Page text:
5 MARCH 1988, Page 45


Pleasanter, fruitier and more forward

Auberon Waugh

The small Cambridge firm of Redpath and Thackray has established a very good reputation among Spectator readers with its well-chosen Rhones, but I hesitated rather before letting it loose on the 1985 burgundies, which I have been tasting now for 18 months, in growing bewilderment and disbelief at the prices. The 1985 burgundies are pleasanter, fruitier and more forward than the 1983s, and should certainly be drunk before them, although I doubt whether they have the same massive potential. But shopping for burgundy is a nightmare, and any merchant who finds a good example, reasonably priced, is liable to hog it for himself rather than share it with Spectator readers.

Once again, it seems to me that the Cambridge pair has done us proud. Some of the best buys in burgundy have always been in negociants' simple Bourgogne Rouge, blended from all over the place; they undercut the village appellations and often.prove the better wine. In good years, they can be seriously good wines. One of my happiest experiences in the last few years was when I found a.,1971 Bourgogne Rouge from Leroy in a corner-shop in downtown Ann Arbor, Michigan at $6.50. It kept me happy for a month. The trouble is that there are hundreds, if not thousands, of these Bourgogne Rouges, most of them rubbish. Redpath's (or poss- ibly Thackray's) example from the Caves de la Vigne Blanche) established at Cles- se in the parish of Lugny, both of which names we associate with the last of the affordable white burgundies, strikes me as a triumph at £4 the bottle. But first a 1986 beaujolais(1) from Pierre Jomard, about whom I know nothing expect that on this occasion he has pro- duced a wonderfully balanced wine which strikes me as being just about as good as young beaujolais can be: fruity, clean and full of bounce. You could pay more than this £3.86 for a grand cm village beaujolais and find yourself with a much less good wine. Beaujolais lovers (as opposed to those looking for a burgundy substitute on the cheap) will be delighted with it. Now for my ownyiece de resistance, the Bourgogne Rouge(`) already mentioned. I am afraid that my enthusiasm for all the wines in this offer may make for monoto- nous reading, like listening to a fairground barker, so I will try to be balanced and objective. It is paler than I like my burgun- dies to be and seems, on first approach, to belong to the lighter burgundian tradition, but makes up for this with an extraordinary length of taste. But really, lah-di-dah, what the hell. At £4 the bottle it is, I believe, a miracle.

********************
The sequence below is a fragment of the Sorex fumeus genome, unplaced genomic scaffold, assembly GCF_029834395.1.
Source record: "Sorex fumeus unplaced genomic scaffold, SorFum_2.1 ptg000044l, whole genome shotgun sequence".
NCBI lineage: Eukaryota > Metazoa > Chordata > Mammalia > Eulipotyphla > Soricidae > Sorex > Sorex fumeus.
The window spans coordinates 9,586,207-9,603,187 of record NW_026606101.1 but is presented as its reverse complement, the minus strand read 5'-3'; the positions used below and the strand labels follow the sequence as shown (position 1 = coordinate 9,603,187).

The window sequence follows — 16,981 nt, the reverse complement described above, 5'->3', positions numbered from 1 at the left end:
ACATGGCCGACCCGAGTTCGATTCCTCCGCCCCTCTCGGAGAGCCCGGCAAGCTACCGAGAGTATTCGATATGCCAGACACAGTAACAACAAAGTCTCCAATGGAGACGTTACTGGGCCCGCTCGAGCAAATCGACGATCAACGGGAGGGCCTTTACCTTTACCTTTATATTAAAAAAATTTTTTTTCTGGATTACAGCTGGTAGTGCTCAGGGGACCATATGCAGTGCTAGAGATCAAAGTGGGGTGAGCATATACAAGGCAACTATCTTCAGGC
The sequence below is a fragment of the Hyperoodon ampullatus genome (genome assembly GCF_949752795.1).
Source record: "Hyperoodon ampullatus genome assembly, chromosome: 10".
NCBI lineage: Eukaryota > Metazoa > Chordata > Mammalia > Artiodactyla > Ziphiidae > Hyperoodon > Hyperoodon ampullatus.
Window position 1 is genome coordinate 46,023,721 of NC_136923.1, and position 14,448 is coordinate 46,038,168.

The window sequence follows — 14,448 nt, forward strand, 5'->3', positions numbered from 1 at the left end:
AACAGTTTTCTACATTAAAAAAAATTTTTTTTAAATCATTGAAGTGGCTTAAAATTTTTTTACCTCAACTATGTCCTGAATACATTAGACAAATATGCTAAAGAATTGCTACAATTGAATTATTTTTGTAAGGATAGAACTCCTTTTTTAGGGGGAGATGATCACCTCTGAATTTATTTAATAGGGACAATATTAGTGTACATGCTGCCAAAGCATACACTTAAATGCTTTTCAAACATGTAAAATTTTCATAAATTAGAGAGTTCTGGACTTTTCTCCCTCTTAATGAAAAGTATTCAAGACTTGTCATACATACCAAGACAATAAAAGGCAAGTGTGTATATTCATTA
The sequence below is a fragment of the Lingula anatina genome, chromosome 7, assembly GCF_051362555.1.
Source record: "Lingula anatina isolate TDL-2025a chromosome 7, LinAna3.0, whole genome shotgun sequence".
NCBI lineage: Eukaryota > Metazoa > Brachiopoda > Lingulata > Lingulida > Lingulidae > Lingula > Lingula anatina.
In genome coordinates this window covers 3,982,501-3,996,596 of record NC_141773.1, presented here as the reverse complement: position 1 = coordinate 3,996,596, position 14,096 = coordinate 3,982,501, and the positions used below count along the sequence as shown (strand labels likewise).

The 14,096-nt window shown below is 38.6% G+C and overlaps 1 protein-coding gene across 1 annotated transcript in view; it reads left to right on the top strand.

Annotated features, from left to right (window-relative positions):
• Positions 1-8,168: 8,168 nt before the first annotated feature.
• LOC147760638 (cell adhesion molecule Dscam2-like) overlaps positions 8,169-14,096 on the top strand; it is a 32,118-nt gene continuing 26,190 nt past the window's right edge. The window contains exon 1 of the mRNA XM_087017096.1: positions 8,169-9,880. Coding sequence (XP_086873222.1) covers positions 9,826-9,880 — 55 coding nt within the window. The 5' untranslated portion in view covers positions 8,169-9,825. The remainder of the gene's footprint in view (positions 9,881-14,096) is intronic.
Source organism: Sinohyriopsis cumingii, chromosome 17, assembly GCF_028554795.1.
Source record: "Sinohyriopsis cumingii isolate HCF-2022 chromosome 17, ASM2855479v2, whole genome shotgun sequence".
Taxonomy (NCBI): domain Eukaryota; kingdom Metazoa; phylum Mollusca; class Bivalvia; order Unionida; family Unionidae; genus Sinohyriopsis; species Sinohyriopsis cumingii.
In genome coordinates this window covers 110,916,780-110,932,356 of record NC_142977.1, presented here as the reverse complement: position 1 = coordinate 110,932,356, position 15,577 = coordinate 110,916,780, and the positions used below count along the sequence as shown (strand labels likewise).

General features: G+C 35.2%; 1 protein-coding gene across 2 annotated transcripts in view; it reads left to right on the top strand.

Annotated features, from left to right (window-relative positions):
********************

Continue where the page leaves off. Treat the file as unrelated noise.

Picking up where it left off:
Next, a price-jump to £8.77. Mercurey can produce quite nasty, queer-tasting reds, which have few advantages except comparative cheapness. This(3) is a heavy, full and fruity wine with a little acid jump at the finish which makes me think it might well develop into the chocolate richness of which these Challonais are capable. It does not need keeping for more than a year or two, but it would be a shame to drink it before it has made up its mind. It is a good pinot taste, with none of the syrup-of-figs which I associate with Mercurey on the strength of some unhappy experiences in the past.

Next we climb to the Cotes de Beaune and, inexorably, into the £10 price bracket. Even so, Auxey is still much cheaper than its neighbours in Volnay and Meursault. I do not know why this should be so. Wine from these minor villages seems to get better in exact proportion as the wine from more famous areas deteriorates. Prunier is one of the three best producers in Auxey and this wine) is already deliciously full, sweet and ready for drinking. It has the wonderful anal smell which the French mysteriously call 'violets' and which I associate with long life, expensive living and cheese.

Last of the 1985 burgundies, I include the Teurons(5) for those who prefer to stick to old favourites, even if it costs them dear (£13.13 the bottle in this case). Personally, I doubt if it will ever achieve the depth or strength of the Auxey, but it is still hopelessly closed, requiring at least five years. My most expert panellist described it as 'very strong; firm, with a good kernel of fruit,' and I am sure it will grow into a big wine, but it lacks the gaminess of No. 4 and for those who prefer their pheasants dead and hanging in the larder to cackling at them from the bush, I would have thought the Auxey was the best bet. Finally a champagne(6). This wine be- longs to the chardonnay blanc-de-blancs as opposed to the richer, blanc-de-noirs tradi- tion, but within that tradition I could not fault it. It tastes like proper champagne, not chablis-and-soda, and seems well priced at £9.19, with the freshness which you get only from a preponderence of chardonnay. Perhaps it could fizz less energetically, but that will settle down after a bit of cellaring. The sample case, two bottles of each, costs £97.94 or £8.16 the bottle.